The modern concept of zombies traces its roots to Haitian Vodou beliefs. In Haitian folklore, zombies are dead bodies reanimated through vodo magic by a bokor (sorcerer). This concept, deeply embedded in the Haitian culture, likely emerged from the traumatic experience of West African slaves who were forcibly brought to Haiti. For them, the zombie symbolized the ultimate horror: a life of endless enslavement, even in death. This notion of a zombie represents not just the fear of death, but a fear of losing one's autonomy and being trapped in a state of living death, a poignant metaphor for the enslaved peoples' experiences.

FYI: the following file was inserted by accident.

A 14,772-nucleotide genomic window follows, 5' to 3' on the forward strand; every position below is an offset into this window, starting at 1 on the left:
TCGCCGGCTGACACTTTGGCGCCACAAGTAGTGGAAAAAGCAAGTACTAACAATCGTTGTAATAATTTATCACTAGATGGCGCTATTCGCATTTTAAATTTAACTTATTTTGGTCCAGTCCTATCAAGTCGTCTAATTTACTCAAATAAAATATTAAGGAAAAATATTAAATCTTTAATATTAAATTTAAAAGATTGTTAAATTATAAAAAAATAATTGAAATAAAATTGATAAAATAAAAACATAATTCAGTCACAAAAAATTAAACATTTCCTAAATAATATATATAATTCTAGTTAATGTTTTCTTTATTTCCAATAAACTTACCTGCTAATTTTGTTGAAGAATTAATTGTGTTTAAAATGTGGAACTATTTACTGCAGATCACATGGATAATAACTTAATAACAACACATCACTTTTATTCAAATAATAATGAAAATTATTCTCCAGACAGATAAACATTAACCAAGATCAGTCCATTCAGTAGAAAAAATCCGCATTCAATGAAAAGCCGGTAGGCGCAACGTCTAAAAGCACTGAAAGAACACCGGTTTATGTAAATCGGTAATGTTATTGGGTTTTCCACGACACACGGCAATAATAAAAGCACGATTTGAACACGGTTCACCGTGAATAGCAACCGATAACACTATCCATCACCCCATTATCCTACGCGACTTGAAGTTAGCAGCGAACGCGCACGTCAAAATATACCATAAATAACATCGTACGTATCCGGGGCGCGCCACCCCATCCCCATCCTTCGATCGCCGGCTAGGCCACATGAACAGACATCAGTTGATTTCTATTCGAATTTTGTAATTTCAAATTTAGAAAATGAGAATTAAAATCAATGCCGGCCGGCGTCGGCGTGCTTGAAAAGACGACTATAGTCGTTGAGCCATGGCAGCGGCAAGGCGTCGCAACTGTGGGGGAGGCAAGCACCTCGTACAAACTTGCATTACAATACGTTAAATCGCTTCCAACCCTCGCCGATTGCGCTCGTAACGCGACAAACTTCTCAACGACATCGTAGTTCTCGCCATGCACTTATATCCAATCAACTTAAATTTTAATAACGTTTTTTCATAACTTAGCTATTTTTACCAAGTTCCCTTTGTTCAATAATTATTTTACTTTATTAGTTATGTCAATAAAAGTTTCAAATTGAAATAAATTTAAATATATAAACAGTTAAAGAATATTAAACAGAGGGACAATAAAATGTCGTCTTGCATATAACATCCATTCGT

As these beliefs mingled with similar narratives from the indigenous Taino people, Roman Catholicism and other Caribbean cultures, a unique tapestry of the undead was woven that would capture the Western imagination. The concept of zombies entered Western popular culture in the early 20th century, mainly through anthropological studies of Haitian culture and beliefs. The idea was sensationalized in the United States and Europe, reflecting fears of the unknown and the 'other.'

TV Shows and Movies

Zombies began to appear in American cinema, with films like "White Zombie" (1932) portraying zombies in line with Haitian folklore.